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Threads Versus Processes

Threads are a mechanism that permits an application to perform
multiple tasks concurrently. A single process can contain multiple threads.

All of these threads are independently executing the same
program, and they all share the same global memory, including the initialized data, uninitialized data, and heap segments.

some of the factors that might influence our choice of whether to implement an application as a group of threads or as a group of processes.

We begin by considering the advantages of a multithreaded approach:

Sharing data between threads is easy. By contrast, sharing data between processes requires more work (e.g., creating a shared memory segment or using a pipe).

Thread creation is faster than process creation; context-switch time may be
lower for threads than for processes.

Using threads can have some disadvantages compared to using processes:

When programming with threads, we need to ensure that the functions we call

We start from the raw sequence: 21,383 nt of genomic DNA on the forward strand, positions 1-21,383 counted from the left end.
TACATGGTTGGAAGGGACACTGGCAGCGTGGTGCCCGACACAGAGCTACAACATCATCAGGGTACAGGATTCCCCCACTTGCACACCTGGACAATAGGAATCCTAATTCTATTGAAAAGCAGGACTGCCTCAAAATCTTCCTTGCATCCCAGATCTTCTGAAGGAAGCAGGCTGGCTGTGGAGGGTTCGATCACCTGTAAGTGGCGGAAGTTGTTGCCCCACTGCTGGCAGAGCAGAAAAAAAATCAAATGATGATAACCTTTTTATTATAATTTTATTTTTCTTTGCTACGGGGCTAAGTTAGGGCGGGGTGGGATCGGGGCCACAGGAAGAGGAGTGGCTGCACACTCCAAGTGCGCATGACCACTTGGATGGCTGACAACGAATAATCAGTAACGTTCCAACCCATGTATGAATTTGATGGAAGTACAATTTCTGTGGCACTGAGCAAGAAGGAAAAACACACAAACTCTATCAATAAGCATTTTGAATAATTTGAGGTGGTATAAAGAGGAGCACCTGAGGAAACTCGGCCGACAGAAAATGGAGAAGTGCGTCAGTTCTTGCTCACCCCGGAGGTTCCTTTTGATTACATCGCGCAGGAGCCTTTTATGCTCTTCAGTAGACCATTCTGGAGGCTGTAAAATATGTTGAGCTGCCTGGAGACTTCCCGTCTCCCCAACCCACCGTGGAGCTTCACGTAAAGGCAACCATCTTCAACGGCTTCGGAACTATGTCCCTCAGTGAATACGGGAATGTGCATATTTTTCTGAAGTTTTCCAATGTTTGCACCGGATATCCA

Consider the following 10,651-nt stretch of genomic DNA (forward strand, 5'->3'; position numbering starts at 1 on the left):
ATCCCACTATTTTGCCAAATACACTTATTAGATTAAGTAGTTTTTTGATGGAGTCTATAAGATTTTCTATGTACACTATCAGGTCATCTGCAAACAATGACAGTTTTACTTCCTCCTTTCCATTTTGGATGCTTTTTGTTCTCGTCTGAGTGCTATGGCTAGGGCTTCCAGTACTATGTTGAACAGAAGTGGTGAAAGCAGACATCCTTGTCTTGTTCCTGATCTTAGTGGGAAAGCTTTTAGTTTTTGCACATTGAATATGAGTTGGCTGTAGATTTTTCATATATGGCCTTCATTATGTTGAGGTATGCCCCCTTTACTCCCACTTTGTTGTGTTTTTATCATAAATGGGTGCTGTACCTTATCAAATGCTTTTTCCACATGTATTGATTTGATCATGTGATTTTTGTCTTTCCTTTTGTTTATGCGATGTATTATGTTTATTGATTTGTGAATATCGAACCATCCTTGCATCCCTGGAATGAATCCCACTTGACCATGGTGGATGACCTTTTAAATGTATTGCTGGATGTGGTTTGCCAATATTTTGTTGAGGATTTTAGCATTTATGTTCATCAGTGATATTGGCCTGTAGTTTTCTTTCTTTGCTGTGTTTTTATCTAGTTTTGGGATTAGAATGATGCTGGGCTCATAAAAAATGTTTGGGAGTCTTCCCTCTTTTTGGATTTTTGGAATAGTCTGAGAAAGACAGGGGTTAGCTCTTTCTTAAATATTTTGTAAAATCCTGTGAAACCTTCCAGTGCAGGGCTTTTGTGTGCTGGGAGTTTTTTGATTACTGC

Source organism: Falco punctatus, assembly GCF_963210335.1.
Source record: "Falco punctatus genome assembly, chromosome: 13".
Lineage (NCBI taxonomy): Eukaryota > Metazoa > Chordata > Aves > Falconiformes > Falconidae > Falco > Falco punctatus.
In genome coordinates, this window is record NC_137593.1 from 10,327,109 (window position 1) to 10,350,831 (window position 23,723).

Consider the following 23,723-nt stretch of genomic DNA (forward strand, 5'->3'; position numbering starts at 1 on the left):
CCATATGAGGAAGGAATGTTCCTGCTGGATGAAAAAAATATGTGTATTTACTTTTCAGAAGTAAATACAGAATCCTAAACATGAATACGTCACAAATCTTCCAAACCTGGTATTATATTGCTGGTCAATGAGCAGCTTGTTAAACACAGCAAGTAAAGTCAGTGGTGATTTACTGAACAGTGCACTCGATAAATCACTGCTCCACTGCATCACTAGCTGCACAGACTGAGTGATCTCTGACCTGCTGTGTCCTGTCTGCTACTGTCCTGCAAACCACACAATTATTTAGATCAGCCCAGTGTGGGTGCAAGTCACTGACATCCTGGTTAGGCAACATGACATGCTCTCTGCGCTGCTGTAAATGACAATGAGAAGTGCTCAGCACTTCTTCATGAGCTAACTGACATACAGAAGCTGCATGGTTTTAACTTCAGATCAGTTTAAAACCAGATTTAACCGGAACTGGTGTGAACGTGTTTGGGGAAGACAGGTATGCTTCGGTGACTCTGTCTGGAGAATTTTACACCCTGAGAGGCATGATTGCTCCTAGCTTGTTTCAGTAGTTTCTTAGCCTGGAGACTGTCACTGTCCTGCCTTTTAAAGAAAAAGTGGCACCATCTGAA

are thread-safe or are called in a thread-safe manner.  Multiprocess applications don’t need to be
concerned with this.

A bug in one thread (e.g., modifying memory via an incorrect pointer) can dam-
age all of the threads in the process, since they share the same address space and other attributes. By contrast, processes are more isolated from one another.

Each thread is competing for use of the finite virtual address space of the host
process. In particular, each thread’s stack and thread-specific data (or thread-
local storage) consumes a part of the process virtual address space, which is
consequently unavailable for other threads.